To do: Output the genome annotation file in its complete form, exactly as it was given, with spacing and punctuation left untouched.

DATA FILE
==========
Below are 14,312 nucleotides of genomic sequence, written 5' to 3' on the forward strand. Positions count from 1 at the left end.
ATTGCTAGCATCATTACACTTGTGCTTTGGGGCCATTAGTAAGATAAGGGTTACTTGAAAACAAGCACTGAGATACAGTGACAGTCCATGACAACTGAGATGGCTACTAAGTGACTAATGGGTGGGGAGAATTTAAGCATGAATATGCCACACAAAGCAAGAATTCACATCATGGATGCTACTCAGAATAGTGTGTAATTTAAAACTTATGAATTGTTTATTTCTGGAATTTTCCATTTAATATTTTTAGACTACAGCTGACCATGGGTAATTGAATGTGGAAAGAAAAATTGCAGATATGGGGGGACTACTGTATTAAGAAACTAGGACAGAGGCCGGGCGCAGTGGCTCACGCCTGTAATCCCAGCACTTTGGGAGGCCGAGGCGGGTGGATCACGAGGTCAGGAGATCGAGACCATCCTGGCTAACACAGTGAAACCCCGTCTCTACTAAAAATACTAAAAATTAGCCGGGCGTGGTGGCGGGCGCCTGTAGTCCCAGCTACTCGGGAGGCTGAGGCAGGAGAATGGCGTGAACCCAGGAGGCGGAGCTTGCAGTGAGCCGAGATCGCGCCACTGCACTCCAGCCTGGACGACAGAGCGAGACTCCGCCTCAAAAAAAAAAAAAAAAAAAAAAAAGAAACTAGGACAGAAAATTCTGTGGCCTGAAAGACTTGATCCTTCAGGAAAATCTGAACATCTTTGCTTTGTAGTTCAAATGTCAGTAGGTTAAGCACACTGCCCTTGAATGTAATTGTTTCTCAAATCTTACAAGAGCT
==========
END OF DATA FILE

Below are 14,312 nucleotides of genomic sequence, written 5' to 3' on the forward strand. Positions count from 1 at the left end.
ATTGCTAGCATCATTACACTTGTGCTTTGGGGCCATTAGTAAGATAAGGGTTACTTGAAAACAAGCACTGAGATACAGTGACAGTCCATGACAACTGAGATGGCTACTAAGTGACTAATGGGTGGGGAGAATTTAAGCATGAATATGCCACACAAAGCAAGAATTCACATCATGGATGCTACTCAGAATAGTGTGTAATTTAAAACTTATGAATTGTTTATTTCTGGAATTTTCCATTTAATATTTTTAGACTACAGCTGACCATGGGTAATTGAATGTGGAAAGAAAAATTGCAGATATGGGGGGACTACTGTATTAAGAAACTAGGACAGAGGCCGGGCGCAGTGGCTCACGCCTGTAATCCCAGCACTTTGGGAGGCCGAGGCGGGTGGATCACGAGGTCAGGAGATCGAGACCATCCTGGCTAACACAGTGAAACCCCGTCTCTACTAAAAATACTAAAAATTAGCCGGGCGTGGTGGCGGGCGCCTGTAGTCCCAGCTACTCGGGAGGCTGAGGCAGGAGAATGGCGTGAACCCAGGAGGCGGAGCTTGCAGTGAGCCGAGATCGCGCCACTGCACTCCAGCCTGGACGACAGAGCGAGACTCCGCCTCAAAAAAAAAAAAAAAAAAAAAAAAGAAACTAGGACAGAAAATTCTGTGGCCTGAAAGACTTGATCCTTCAGGAAAATCTGAACATCTTTGCTTTGTAGTTCAAATGTCAGTAGGTTAAGCACACTGCCCTTGAATGTAATTGTTTCTCAAATCTTACAAGAGCT